Now we’re going to tie Zack's Zemerger. And this is a fly I used to imitate an emerging Caddis. I do it in three different colors, black, brown and olive. And the hook I like to use is a fly shop 3769 and I’ll tie it in size 12 to 16 mostly. Before you put the hook in the vice you want to slide on a glass bead and what you want to do is just match the color of the bead to the color of the fly you're trying to tie. And I like to use the root beer on the brown, olive for the olive and black on the black.
So what I'm doing now is tying in super floss body material. And this is what I'm going to wrap for almost the entire body of this fly. The nice thing, the cool thing about this material is when you tie this in you can use different color threads and different color super flosses and you can get some really unique colors that you can’t find if your just to have like a thread body or a dubbing body. And the tighter you pull the or looser you pull on the material when you're wrapping it changes the color. So if you have an insect that’s unique to your water try playing around with different thread colors and different body materials and I'm sure it will work well for you.
Okay, once I got that tied in I'm going to take a strand of ostrich herl and I'm going to use the brown on this one and I'm just going to tie this in behind the glass bead first and I take my thread and move it in front and we’re going to take this herl and do several wraps behind the bead. And I try to pick some of the once that have the longer fibers because it just gives the fly a buggier appearance. And you could see I've kind trapped that glass bead in with the ostrich herl.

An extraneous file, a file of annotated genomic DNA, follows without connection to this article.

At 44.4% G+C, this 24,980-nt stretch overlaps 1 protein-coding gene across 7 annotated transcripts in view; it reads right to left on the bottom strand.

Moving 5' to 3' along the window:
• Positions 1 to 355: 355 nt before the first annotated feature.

We cut that out and the last step is taking—just like you would to soft tackle instead of using partridge for the color I'm actually going to ice dubbing. And on the brown one I like to use UV brown. And what I do is I take a clump of dubbing, I tie it on the top of the fly. This access right here, I'm going to actually take and fold under and we tie that off and now you’ve got the same thing you would with the part if you got to go to soft cut well that’s going to imitate the caddis.
And the last step is just a few whip finished or two. And this fly is done, really simple fly to tie. And the times I've used this it’s been very effective during the Caddis hatches. When fishing this, usually I like to strip this with real short slow strips about four or five inch strip and pause it. Sometimes you can strip it really fast but I found that the slower strips have been little more effective before we went fishing this during the Caddis hatches. And this one I've used to imitate the emerging Caddis, it’s much like a lot your soft tackle flies that you'll find in the fly shops that instead of having partridge this actually has a color of ice dubbing and I think it gives it a unique appearance if this shows up really well in the water. And I think it has a—it moves a lot more than a partridge does.
Now this fly, I’ll usually fish in the, you know top three or four feet. And I didn’t even have a really good luck on this so on spring creeks as well. Swinging it and strip it in. Again usually go slower retrieves about four or five inches, you know, strip it in and then pause it between each pull and they will pick this up with the hand twister retrieve as well. And just getting that fly, you'll see a trout, your taking your emerging caddis and just kind of cast it to that general area and they start bringing it back in and it has work really well.